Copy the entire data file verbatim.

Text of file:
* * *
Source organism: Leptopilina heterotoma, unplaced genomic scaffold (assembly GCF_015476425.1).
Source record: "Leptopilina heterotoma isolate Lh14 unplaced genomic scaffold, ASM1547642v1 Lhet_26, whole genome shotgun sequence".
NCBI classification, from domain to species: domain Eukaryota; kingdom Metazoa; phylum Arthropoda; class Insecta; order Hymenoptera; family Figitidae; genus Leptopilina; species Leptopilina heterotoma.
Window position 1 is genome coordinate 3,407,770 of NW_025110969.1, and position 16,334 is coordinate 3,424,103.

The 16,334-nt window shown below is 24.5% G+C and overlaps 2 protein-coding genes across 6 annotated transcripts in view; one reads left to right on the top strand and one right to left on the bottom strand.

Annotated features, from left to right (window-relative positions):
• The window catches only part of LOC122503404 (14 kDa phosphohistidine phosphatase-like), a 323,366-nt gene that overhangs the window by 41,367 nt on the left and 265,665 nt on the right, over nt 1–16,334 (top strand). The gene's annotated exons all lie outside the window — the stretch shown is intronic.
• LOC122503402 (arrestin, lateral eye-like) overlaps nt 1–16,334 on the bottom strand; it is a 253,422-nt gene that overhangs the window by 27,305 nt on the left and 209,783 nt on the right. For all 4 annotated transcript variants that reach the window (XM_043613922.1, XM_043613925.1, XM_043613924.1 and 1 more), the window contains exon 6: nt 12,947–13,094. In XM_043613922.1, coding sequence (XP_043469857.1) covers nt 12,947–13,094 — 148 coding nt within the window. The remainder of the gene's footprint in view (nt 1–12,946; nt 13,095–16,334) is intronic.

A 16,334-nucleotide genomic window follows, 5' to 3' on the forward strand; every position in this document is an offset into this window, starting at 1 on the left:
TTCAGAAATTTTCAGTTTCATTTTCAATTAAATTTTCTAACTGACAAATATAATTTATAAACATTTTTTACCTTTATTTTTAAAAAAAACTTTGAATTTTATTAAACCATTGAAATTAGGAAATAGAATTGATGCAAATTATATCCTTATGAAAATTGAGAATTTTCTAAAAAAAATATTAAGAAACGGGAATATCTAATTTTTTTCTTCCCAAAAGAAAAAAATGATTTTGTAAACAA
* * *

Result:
Source organism: Leptopilina heterotoma, unplaced genomic scaffold (assembly GCF_015476425.1).
Source record: "Leptopilina heterotoma isolate Lh14 unplaced genomic scaffold, ASM1547642v1 Lhet_26, whole genome shotgun sequence".
NCBI classification, from domain to species: domain Eukaryota; kingdom Metazoa; phylum Arthropoda; class Insecta; order Hymenoptera; family Figitidae; genus Leptopilina; species Leptopilina heterotoma.
Window position 1 is genome coordinate 3,407,770 of NW_025110969.1, and position 16,334 is coordinate 3,424,103.

The 16,334-nt window shown below is 24.5% G+C and overlaps 2 protein-coding genes across 6 annotated transcripts in view; one reads left to right on the top strand and one right to left on the bottom strand.

Annotated features, from left to right (window-relative positions):
• The window catches only part of LOC122503404 (14 kDa phosphohistidine phosphatase-like), a 323,366-nt gene that overhangs the window by 41,367 nt on the left and 265,665 nt on the right, over nt 1–16,334 (top strand). The gene's annotated exons all lie outside the window — the stretch shown is intronic.
• LOC122503402 (arrestin, lateral eye-like) overlaps nt 1–16,334 on the bottom strand; it is a 253,422-nt gene that overhangs the window by 27,305 nt on the left and 209,783 nt on the right. For all 4 annotated transcript variants that reach the window (XM_043613922.1, XM_043613925.1, XM_043613924.1 and 1 more), the window contains exon 6: nt 12,947–13,094. In XM_043613922.1, coding sequence (XP_043469857.1) covers nt 12,947–13,094 — 148 coding nt within the window. The remainder of the gene's footprint in view (nt 1–12,946; nt 13,095–16,334) is intronic.

A 16,334-nucleotide genomic window follows, 5' to 3' on the forward strand; every position in this document is an offset into this window, starting at 1 on the left:
TTCAGAAATTTTCAGTTTCATTTTCAATTAAATTTTCTAACTGACAAATATAATTTATAAACATTTTTTACCTTTATTTTTAAAAAAAACTTTGAATTTTATTAAACCATTGAAATTAGGAAATAGAATTGATGCAAATTATATCCTTATGAAAATTGAGAATTTTCTAAAAAAAATATTAAGAAACGGGAATATCTAATTTTTTTCTTCCCAAAAGAAAAAAATGATTTTGTAAACAA